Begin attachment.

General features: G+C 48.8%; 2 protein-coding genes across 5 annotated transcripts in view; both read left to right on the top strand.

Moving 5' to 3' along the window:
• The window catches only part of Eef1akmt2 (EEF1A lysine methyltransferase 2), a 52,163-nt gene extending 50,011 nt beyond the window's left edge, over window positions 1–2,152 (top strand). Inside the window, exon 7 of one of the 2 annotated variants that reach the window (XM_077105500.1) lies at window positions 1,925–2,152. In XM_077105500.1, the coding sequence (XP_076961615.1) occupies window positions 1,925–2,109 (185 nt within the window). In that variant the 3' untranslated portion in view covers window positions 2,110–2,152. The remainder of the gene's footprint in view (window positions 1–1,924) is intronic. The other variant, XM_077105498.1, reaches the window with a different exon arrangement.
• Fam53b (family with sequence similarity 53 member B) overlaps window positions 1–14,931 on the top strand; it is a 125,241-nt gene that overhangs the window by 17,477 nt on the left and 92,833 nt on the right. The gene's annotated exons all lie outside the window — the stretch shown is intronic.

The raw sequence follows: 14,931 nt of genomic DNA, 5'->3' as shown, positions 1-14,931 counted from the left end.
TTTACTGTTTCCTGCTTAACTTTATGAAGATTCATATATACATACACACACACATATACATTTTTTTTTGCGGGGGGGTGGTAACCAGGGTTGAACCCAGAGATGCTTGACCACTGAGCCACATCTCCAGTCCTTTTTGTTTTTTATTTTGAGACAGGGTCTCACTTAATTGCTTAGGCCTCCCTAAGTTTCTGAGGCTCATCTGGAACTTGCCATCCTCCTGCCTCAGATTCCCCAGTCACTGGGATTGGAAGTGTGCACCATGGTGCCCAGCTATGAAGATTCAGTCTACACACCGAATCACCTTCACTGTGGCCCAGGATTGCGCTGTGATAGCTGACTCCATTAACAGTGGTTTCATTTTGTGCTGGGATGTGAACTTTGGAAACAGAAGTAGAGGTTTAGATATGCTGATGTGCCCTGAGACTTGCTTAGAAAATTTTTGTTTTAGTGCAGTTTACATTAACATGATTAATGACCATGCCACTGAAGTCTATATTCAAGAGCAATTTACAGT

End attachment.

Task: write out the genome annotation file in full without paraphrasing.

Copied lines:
General features: G+C 48.8%; 2 protein-coding genes across 5 annotated transcripts in view; both read left to right on the top strand.

Moving 5' to 3' along the window:
• The window catches only part of Eef1akmt2 (EEF1A lysine methyltransferase 2), a 52,163-nt gene extending 50,011 nt beyond the window's left edge, over window positions 1–2,152 (top strand). Inside the window, exon 7 of one of the 2 annotated variants that reach the window (XM_077105500.1) lies at window positions 1,925–2,152. In XM_077105500.1, the coding sequence (XP_076961615.1) occupies window positions 1,925–2,109 (185 nt within the window). In that variant the 3' untranslated portion in view covers window positions 2,110–2,152. The remainder of the gene's footprint in view (window positions 1–1,924) is intronic. The other variant, XM_077105498.1, reaches the window with a different exon arrangement.
• Fam53b (family with sequence similarity 53 member B) overlaps window positions 1–14,931 on the top strand; it is a 125,241-nt gene that overhangs the window by 17,477 nt on the left and 92,833 nt on the right. The gene's annotated exons all lie outside the window — the stretch shown is intronic.

The raw sequence follows: 14,931 nt of genomic DNA, 5'->3' as shown, positions 1-14,931 counted from the left end.
TTTACTGTTTCCTGCTTAACTTTATGAAGATTCATATATACATACACACACACATATACATTTTTTTTTGCGGGGGGGTGGTAACCAGGGTTGAACCCAGAGATGCTTGACCACTGAGCCACATCTCCAGTCCTTTTTGTTTTTTATTTTGAGACAGGGTCTCACTTAATTGCTTAGGCCTCCCTAAGTTTCTGAGGCTCATCTGGAACTTGCCATCCTCCTGCCTCAGATTCCCCAGTCACTGGGATTGGAAGTGTGCACCATGGTGCCCAGCTATGAAGATTCAGTCTACACACCGAATCACCTTCACTGTGGCCCAGGATTGCGCTGTGATAGCTGACTCCATTAACAGTGGTTTCATTTTGTGCTGGGATGTGAACTTTGGAAACAGAAGTAGAGGTTTAGATATGCTGATGTGCCCTGAGACTTGCTTAGAAAATTTTTGTTTTAGTGCAGTTTACATTAACATGATTAATGACCATGCCACTGAAGTCTATATTCAAGAGCAATTTACAGT